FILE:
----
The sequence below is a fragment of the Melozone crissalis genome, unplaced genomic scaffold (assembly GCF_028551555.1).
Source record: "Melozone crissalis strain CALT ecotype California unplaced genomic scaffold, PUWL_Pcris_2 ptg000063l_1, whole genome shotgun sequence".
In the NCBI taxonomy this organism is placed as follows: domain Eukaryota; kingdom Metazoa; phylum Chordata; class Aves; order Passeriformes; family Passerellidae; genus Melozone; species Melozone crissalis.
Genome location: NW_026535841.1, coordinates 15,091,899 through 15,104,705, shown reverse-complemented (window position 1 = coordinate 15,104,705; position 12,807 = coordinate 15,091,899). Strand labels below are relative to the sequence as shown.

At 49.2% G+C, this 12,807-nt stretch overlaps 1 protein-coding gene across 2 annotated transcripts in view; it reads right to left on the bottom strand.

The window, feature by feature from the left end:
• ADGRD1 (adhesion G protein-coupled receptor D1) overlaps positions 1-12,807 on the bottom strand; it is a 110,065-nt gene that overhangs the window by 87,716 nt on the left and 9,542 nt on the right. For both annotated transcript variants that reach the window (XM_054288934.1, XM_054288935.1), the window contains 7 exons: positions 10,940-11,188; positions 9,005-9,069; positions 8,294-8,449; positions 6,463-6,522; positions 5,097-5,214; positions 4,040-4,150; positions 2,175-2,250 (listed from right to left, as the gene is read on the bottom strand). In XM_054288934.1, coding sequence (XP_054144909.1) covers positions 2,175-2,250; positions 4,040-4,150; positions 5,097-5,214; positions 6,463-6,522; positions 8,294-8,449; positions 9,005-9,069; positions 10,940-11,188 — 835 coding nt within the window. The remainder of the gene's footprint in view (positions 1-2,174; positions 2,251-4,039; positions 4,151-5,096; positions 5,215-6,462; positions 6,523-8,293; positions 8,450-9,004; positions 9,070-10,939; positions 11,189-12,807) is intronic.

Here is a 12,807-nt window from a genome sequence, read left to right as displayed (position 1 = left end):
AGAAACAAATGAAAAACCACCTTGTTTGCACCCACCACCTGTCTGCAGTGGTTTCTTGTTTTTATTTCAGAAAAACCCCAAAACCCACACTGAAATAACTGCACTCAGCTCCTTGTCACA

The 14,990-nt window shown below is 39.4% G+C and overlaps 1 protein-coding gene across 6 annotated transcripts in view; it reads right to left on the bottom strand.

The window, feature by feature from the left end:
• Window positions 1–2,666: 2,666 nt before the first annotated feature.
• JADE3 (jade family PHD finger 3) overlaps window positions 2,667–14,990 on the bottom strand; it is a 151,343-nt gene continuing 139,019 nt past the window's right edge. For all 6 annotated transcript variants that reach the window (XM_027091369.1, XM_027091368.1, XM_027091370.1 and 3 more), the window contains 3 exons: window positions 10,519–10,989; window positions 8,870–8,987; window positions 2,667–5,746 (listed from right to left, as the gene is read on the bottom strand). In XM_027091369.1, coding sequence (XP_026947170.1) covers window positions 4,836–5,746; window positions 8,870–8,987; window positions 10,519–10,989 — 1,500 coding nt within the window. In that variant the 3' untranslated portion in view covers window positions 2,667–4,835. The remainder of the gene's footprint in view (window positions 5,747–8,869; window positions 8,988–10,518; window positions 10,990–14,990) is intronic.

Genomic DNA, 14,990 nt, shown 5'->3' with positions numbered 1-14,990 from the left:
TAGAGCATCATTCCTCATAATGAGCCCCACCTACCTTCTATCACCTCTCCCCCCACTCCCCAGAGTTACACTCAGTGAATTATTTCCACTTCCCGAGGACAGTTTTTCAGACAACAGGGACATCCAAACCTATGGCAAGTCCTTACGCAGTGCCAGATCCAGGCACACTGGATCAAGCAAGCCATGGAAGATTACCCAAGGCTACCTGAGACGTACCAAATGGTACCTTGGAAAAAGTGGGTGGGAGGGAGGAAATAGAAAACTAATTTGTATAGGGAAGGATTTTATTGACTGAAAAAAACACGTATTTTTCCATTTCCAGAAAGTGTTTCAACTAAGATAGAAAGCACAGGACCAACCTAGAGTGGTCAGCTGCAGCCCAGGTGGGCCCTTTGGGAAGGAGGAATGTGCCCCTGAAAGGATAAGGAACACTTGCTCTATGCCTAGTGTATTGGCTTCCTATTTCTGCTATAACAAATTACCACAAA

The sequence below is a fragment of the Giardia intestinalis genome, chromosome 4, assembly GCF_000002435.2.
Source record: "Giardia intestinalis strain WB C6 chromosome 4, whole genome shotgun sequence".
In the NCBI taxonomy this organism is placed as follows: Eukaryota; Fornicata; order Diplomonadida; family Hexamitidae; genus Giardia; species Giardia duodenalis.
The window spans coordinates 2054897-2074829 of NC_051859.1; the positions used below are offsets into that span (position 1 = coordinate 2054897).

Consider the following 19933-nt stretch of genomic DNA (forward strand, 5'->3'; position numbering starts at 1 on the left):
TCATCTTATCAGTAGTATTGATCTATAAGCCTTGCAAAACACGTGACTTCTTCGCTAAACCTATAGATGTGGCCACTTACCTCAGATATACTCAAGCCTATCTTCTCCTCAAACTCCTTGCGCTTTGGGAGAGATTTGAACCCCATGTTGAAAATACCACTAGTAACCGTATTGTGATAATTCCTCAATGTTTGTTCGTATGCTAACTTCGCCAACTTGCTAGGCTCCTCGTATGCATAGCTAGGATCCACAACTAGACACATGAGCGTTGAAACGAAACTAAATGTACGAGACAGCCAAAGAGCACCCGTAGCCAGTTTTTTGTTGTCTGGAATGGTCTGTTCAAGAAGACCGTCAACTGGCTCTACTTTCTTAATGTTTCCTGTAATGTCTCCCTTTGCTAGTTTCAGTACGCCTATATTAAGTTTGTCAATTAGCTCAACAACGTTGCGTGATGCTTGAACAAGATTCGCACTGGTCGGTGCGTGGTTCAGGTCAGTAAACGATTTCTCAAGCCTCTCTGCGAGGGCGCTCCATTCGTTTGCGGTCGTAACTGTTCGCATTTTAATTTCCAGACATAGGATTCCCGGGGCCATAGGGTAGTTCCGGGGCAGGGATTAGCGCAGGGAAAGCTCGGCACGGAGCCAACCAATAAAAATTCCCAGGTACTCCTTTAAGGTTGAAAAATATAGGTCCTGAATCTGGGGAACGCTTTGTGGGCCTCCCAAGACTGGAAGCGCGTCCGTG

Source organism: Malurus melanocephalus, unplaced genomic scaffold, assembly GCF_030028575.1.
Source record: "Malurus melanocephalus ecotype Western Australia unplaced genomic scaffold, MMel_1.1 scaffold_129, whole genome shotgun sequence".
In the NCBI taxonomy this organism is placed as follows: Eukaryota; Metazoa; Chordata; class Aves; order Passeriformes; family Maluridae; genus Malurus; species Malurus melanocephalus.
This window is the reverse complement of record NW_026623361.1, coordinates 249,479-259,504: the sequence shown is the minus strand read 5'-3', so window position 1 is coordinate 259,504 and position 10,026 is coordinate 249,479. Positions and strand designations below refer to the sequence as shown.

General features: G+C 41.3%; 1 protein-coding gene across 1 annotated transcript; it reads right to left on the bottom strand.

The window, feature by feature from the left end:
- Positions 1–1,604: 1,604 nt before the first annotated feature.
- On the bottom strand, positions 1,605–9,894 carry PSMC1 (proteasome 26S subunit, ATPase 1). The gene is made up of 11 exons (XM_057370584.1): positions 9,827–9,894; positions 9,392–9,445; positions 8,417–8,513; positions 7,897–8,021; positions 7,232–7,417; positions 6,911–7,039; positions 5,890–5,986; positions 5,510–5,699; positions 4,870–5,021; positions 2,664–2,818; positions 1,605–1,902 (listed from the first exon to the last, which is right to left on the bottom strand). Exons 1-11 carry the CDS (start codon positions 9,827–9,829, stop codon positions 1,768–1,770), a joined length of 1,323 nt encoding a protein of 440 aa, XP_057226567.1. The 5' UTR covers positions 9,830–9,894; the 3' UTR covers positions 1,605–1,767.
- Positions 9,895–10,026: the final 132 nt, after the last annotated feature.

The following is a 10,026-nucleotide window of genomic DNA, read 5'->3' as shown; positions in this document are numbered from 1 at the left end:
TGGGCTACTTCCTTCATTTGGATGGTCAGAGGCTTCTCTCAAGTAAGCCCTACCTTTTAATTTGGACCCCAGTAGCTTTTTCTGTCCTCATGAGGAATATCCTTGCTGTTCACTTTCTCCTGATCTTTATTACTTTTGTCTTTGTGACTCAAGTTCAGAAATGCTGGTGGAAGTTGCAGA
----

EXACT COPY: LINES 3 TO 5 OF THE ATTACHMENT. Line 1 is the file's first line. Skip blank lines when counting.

In the NCBI taxonomy this organism is placed as follows: domain Eukaryota; kingdom Metazoa; phylum Chordata; class Aves; order Passeriformes; family Passerellidae; genus Melozone; species Melozone crissalis.
Genome location: NW_026535841.1, coordinates 15,091,899 through 15,104,705, shown reverse-complemented (window position 1 = coordinate 15,104,705; position 12,807 = coordinate 15,091,899). Strand labels below are relative to the sequence as shown.

At 49.2% G+C, this 12,807-nt stretch overlaps 1 protein-coding gene across 2 annotated transcripts in view; it reads right to left on the bottom strand.